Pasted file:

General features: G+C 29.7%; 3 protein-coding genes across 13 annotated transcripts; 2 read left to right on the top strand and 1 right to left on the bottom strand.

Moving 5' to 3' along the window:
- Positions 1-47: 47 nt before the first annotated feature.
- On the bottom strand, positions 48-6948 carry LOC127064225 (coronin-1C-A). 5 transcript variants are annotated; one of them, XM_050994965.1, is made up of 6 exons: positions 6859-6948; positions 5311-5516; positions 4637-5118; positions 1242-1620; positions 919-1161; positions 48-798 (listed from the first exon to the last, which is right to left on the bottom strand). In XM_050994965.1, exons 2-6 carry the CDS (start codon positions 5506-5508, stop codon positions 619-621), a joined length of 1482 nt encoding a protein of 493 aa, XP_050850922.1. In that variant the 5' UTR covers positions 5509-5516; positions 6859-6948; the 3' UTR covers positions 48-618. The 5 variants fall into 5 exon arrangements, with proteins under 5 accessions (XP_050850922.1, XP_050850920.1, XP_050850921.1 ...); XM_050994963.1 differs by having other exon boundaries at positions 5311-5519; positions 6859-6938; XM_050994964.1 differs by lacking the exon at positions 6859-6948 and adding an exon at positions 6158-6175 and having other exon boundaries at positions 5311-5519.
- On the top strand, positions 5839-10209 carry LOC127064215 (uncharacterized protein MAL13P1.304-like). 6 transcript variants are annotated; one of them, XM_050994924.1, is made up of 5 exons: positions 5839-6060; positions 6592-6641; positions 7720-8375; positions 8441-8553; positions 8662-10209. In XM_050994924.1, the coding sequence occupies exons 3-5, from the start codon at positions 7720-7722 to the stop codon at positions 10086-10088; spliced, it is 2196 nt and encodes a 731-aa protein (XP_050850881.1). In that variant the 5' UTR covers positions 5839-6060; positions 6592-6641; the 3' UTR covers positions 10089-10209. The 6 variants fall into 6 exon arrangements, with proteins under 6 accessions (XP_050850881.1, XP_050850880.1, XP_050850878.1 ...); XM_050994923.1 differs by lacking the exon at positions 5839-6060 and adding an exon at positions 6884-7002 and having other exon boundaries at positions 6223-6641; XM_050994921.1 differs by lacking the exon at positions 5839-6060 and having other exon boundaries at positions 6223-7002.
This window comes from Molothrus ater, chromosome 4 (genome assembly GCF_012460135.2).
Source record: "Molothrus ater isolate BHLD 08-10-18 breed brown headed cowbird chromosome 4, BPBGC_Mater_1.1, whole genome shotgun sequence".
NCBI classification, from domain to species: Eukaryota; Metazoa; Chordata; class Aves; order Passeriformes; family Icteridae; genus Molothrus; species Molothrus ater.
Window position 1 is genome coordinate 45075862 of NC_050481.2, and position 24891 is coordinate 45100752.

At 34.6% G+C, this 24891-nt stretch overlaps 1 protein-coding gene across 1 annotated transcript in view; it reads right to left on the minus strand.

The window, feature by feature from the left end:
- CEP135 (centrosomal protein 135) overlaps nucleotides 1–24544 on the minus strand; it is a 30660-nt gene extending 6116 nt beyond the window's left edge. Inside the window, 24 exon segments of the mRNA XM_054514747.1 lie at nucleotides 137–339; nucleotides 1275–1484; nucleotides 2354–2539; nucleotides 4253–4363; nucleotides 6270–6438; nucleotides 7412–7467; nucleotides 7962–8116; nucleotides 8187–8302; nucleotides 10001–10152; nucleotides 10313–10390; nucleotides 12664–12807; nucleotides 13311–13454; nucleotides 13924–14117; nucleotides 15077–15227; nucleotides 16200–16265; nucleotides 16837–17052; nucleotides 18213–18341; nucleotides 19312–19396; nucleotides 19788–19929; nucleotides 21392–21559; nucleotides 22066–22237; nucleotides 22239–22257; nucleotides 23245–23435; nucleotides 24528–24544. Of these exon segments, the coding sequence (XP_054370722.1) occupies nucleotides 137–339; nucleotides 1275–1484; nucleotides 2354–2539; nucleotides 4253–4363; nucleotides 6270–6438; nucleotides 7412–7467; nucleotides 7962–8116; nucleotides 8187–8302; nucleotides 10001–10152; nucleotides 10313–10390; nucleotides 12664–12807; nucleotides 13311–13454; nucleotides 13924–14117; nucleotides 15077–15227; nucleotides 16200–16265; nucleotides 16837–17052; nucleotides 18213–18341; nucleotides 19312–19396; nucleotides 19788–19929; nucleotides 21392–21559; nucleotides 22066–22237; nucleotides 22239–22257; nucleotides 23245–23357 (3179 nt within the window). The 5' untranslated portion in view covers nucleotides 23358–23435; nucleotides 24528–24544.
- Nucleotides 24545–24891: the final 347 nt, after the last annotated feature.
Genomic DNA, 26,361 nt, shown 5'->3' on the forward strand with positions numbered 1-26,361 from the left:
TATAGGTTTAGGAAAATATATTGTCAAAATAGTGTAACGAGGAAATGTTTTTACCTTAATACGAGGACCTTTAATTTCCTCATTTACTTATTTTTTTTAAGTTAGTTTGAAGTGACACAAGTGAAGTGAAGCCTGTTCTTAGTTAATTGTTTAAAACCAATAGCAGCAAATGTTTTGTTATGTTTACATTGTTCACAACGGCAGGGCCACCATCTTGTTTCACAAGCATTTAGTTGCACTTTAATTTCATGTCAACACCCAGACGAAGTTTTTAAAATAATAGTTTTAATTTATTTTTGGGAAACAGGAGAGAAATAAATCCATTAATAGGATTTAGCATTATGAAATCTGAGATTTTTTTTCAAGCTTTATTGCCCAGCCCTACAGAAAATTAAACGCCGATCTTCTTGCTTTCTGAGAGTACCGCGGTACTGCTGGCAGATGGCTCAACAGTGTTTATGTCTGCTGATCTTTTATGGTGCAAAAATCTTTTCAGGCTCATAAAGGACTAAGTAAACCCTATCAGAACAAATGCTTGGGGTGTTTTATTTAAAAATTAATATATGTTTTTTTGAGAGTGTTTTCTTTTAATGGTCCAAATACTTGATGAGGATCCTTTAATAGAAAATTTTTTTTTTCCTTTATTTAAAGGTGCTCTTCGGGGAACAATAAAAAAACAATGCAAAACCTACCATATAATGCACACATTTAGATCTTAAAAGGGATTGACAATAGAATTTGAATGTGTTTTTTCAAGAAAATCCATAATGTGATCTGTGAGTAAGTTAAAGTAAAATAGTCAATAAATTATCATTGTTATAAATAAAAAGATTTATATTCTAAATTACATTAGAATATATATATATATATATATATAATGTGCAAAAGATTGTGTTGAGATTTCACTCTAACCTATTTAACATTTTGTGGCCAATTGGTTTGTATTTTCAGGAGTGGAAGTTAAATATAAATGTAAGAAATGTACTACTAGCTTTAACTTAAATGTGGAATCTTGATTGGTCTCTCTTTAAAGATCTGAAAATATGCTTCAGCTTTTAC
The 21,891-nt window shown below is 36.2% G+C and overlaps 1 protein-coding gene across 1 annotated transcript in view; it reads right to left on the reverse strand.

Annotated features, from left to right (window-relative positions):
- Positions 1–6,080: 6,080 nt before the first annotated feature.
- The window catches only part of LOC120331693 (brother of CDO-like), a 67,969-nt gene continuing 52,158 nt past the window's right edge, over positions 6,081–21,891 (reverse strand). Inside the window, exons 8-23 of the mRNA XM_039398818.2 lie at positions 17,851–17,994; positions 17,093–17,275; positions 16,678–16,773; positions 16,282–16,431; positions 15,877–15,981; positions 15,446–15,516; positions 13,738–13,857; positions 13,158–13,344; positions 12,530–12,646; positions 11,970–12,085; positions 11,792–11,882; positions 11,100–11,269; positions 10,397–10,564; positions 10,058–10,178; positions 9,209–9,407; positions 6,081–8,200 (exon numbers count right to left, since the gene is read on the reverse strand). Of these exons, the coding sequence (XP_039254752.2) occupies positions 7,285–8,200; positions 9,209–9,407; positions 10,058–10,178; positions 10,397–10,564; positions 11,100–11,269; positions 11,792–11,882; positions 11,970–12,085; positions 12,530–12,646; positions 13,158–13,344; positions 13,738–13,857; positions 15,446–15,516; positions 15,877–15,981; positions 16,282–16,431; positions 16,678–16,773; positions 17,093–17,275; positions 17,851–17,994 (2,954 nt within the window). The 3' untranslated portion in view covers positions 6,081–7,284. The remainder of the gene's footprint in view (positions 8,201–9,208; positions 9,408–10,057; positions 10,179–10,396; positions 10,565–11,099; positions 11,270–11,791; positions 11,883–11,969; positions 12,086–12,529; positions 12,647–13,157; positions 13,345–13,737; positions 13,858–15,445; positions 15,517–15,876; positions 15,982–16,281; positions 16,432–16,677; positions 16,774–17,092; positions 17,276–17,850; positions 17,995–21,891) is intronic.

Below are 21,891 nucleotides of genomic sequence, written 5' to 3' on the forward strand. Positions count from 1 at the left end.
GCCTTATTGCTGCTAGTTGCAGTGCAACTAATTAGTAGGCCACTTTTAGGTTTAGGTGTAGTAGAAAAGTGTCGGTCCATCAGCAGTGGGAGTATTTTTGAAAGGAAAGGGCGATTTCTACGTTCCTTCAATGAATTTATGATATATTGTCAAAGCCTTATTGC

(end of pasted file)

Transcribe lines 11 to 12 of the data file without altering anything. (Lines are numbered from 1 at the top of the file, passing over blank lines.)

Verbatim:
The window, feature by feature from the left end:
- CEP135 (centrosomal protein 135) overlaps nucleotides 1–24544 on the minus strand; it is a 30660-nt gene extending 6116 nt beyond the window's left edge. Inside the window, 24 exon segments of the mRNA XM_054514747.1 lie at nucleotides 137–339; nucleotides 1275–1484; nucleotides 2354–2539; nucleotides 4253–4363; nucleotides 6270–6438; nucleotides 7412–7467; nucleotides 7962–8116; nucleotides 8187–8302; nucleotides 10001–10152; nucleotides 10313–10390; nucleotides 12664–12807; nucleotides 13311–13454; nucleotides 13924–14117; nucleotides 15077–15227; nucleotides 16200–16265; nucleotides 16837–17052; nucleotides 18213–18341; nucleotides 19312–19396; nucleotides 19788–19929; nucleotides 21392–21559; nucleotides 22066–22237; nucleotides 22239–22257; nucleotides 23245–23435; nucleotides 24528–24544. Of these exon segments, the coding sequence (XP_054370722.1) occupies nucleotides 137–339; nucleotides 1275–1484; nucleotides 2354–2539; nucleotides 4253–4363; nucleotides 6270–6438; nucleotides 7412–7467; nucleotides 7962–8116; nucleotides 8187–8302; nucleotides 10001–10152; nucleotides 10313–10390; nucleotides 12664–12807; nucleotides 13311–13454; nucleotides 13924–14117; nucleotides 15077–15227; nucleotides 16200–16265; nucleotides 16837–17052; nucleotides 18213–18341; nucleotides 19312–19396; nucleotides 19788–19929; nucleotides 21392–21559; nucleotides 22066–22237; nucleotides 22239–22257; nucleotides 23245–23357 (3179 nt within the window). The 5' untranslated portion in view covers nucleotides 23358–23435; nucleotides 24528–24544.